Another take on Fish Oil

You will all be at the mercy of G and her programming today for the 10 am class.  Poor bastards.

Kettlebell Swing (1.5/1 Pood) – a lot of cool stuff, backed by hard, clinical data), but rather I wanted to expand on what I think is the REAL reason we take it.  And it has less to do with the fish oil itself than with what our definitions of fitness and health are, as well as our methods of reaching said fitness and health.  Those of you who keep up with our blog have heard this ad nauseum, but you can never get enough of it:

Our definition of Fitness is Work Capacity Across Broad Time and Modal domains.

Fitness persistently elevated is our definition of Health.

Our prescription for optimizing health is constantly varied, funcional movements, at high intensity.

And our methods for reaching such optimization is empirical and evidence-based (measurable, observable, and repeatable data.)

These definitions, right or wrong, agree with them or not, only have to be consistent, and still have to be measured.  And our measurements, our data, are mechanically based, not molecular (that is, Newtonian mechanics, force, distance, time, and power, not disaccharides, triglycerides, glucose, vitamins, minerals, lactose, and creatine.)  And because we are in the business of advancing human performance our interest is only with those things that increase fitness and health.  Things that do not increase them, no matter how interesting or unnerving, are of little concern to us.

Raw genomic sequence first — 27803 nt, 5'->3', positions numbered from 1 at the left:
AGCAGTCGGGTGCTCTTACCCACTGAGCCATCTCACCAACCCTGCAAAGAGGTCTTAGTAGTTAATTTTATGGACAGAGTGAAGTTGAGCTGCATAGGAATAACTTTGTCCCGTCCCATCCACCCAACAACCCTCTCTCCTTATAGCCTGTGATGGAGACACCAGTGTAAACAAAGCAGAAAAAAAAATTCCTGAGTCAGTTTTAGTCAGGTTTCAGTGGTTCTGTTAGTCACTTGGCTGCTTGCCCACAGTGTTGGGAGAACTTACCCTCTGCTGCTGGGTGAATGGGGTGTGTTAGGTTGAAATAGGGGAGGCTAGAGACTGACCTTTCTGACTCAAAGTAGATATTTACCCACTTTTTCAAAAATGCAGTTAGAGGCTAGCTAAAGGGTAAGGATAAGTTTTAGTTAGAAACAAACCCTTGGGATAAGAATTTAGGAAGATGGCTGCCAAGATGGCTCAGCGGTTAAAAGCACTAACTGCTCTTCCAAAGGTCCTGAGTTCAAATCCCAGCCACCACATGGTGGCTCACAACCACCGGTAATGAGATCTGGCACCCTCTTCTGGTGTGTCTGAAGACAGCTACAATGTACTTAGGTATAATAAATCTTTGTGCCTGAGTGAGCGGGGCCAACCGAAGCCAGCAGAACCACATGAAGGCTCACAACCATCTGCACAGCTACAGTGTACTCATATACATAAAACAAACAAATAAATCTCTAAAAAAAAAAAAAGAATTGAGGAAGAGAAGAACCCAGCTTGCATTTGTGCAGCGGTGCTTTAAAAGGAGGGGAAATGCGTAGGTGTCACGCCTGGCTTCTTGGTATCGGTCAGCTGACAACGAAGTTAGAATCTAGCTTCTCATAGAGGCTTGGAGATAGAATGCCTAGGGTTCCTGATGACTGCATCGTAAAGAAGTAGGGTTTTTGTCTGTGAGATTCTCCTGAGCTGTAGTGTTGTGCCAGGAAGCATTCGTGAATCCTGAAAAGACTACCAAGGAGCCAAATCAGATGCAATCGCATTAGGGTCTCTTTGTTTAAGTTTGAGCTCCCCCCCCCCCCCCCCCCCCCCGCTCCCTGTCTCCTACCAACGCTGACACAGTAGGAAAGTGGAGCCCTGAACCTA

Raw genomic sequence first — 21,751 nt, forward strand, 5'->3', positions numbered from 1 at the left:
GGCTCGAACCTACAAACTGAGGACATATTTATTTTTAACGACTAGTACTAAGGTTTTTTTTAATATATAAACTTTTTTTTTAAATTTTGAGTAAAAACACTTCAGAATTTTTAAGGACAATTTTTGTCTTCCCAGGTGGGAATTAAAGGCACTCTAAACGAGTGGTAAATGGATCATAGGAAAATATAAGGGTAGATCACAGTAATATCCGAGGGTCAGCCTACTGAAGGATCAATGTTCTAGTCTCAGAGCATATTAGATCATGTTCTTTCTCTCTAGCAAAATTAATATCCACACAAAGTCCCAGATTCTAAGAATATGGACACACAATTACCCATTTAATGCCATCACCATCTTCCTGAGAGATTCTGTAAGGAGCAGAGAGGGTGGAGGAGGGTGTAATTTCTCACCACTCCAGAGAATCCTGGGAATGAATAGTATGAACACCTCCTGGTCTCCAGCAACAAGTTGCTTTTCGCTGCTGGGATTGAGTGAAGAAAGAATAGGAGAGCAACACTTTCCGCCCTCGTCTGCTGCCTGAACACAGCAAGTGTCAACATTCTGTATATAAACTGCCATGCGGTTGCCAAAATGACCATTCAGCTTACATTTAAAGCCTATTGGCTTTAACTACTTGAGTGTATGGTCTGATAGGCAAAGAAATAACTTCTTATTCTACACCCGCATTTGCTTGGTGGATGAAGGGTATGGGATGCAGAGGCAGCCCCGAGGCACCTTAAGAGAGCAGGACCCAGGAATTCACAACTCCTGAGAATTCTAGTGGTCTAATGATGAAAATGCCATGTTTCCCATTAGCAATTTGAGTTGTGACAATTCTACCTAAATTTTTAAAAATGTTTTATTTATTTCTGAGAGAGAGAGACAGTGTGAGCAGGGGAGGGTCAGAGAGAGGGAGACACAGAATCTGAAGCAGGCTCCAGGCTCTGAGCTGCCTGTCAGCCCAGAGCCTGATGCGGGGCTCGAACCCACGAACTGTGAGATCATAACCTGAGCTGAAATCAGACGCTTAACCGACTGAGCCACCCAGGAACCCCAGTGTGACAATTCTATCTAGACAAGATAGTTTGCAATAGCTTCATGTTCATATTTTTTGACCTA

A molecule only warrants our attention if it can be shown to increase our fitness and health, and only in ways that are above and beyond our ordinary nutritional prescriptions (Paleo-Zone.)  By this standard then, the coolest molecules I know of are Eicosapaentanoic Acid and Docosahexaenoic Acid, also known as EPA and DHA, or fish oil.  Yes it’s the most powerful anti-inflammatory out there.  Yes it increases blood flow and cell membrane motility.  Yes it dramatically improves lipid levels, improves brain function, protects the heart, alleviates clinical mental disorders, improves mood and focus, restores acutely failed organ function (!), lubricates creaky joints, decreases chronic pain, and helps prevent cancer.  I’m not saying these things aren’t important; they are, and devastatingly so.

  I’m saying we don’t take it for the above reasons.

We take it for one thing: Significant, sustained, dirty, nasty, performance gains.  I want to beat my friends.  I want better Fran, Helen, and Diane times.

  I want to throw battleships across continents and run alongside speeding bullet trains.  To wit, I have a conjecture that if the performance gains stopped but the medical benefits remained, it wouldn’t take long for people to quit taking it.

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